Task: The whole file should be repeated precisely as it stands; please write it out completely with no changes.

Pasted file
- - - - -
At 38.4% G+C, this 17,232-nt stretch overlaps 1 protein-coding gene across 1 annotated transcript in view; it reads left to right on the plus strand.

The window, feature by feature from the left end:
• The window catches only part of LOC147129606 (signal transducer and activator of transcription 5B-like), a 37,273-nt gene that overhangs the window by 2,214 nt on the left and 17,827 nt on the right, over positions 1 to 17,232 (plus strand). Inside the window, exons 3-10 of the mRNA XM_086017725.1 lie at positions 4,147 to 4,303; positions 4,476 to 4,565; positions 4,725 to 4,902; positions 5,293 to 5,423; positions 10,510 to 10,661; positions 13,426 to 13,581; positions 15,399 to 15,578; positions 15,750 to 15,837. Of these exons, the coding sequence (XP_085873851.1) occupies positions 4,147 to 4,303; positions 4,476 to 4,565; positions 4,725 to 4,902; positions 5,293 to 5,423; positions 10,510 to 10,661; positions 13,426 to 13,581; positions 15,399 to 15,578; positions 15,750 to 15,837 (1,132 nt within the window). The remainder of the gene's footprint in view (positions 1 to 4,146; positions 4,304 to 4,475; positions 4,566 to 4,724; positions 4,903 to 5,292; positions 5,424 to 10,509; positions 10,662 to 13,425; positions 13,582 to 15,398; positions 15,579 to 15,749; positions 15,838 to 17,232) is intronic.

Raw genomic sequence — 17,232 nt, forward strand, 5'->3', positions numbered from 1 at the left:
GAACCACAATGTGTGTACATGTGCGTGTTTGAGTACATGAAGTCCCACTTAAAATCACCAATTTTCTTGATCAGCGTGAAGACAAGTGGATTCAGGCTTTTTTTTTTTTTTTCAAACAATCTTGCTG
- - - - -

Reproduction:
At 38.4% G+C, this 17,232-nt stretch overlaps 1 protein-coding gene across 1 annotated transcript in view; it reads left to right on the plus strand.

The window, feature by feature from the left end:
• The window catches only part of LOC147129606 (signal transducer and activator of transcription 5B-like), a 37,273-nt gene that overhangs the window by 2,214 nt on the left and 17,827 nt on the right, over positions 1 to 17,232 (plus strand). Inside the window, exons 3-10 of the mRNA XM_086017725.1 lie at positions 4,147 to 4,303; positions 4,476 to 4,565; positions 4,725 to 4,902; positions 5,293 to 5,423; positions 10,510 to 10,661; positions 13,426 to 13,581; positions 15,399 to 15,578; positions 15,750 to 15,837. Of these exons, the coding sequence (XP_085873851.1) occupies positions 4,147 to 4,303; positions 4,476 to 4,565; positions 4,725 to 4,902; positions 5,293 to 5,423; positions 10,510 to 10,661; positions 13,426 to 13,581; positions 15,399 to 15,578; positions 15,750 to 15,837 (1,132 nt within the window). The remainder of the gene's footprint in view (positions 1 to 4,146; positions 4,304 to 4,475; positions 4,566 to 4,724; positions 4,903 to 5,292; positions 5,424 to 10,509; positions 10,662 to 13,425; positions 13,582 to 15,398; positions 15,579 to 15,749; positions 15,838 to 17,232) is intronic.

Raw genomic sequence — 17,232 nt, forward strand, 5'->3', positions numbered from 1 at the left:
GAACCACAATGTGTGTACATGTGCGTGTTTGAGTACATGAAGTCCCACTTAAAATCACCAATTTTCTTGATCAGCGTGAAGACAAGTGGATTCAGGCTTTTTTTTTTTTTTTCAAACAATCTTGCTG